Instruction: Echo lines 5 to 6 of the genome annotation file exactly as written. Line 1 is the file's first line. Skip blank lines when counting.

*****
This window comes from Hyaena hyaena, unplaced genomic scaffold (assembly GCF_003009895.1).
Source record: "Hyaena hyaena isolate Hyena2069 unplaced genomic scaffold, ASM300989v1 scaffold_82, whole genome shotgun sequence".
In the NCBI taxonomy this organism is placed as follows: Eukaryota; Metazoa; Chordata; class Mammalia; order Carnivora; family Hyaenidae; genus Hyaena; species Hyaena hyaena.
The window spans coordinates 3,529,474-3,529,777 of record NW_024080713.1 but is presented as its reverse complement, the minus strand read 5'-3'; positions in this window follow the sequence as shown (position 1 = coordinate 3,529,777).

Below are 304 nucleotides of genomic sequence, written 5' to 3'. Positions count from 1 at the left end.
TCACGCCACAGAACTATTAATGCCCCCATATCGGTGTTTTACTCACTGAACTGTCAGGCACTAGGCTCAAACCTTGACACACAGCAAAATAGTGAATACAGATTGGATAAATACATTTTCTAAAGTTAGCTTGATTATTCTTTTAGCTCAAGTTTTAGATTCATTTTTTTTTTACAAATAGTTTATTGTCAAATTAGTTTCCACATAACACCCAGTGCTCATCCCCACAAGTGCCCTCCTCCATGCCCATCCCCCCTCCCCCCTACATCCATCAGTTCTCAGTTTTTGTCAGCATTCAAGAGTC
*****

Below are 304 nucleotides of genomic sequence, written 5' to 3'. Positions count from 1 at the left end.
TCACGCCACAGAACTATTAATGCCCCCATATCGGTGTTTTACTCACTGAACTGTCAGGCACTAGGCTCAAACCTTGACACACAGCAAAATAGTGAATACAGATTGGATAAATACATTTTCTAAAGTTAGCTTGATTATTCTTTTAGCTCAAGTTTTAGATTCATTTTTTTTTTACAAATAGTTTATTGTCAAATTAGTTTCCACATAACACCCAGTGCTCATCCCCACAAGTGCCCTCCTCCATGCCCATCCCCCCTCCCCCCTACATCCATCAGTTCTCAGTTTTTGTCAGCATTCAAGAGTC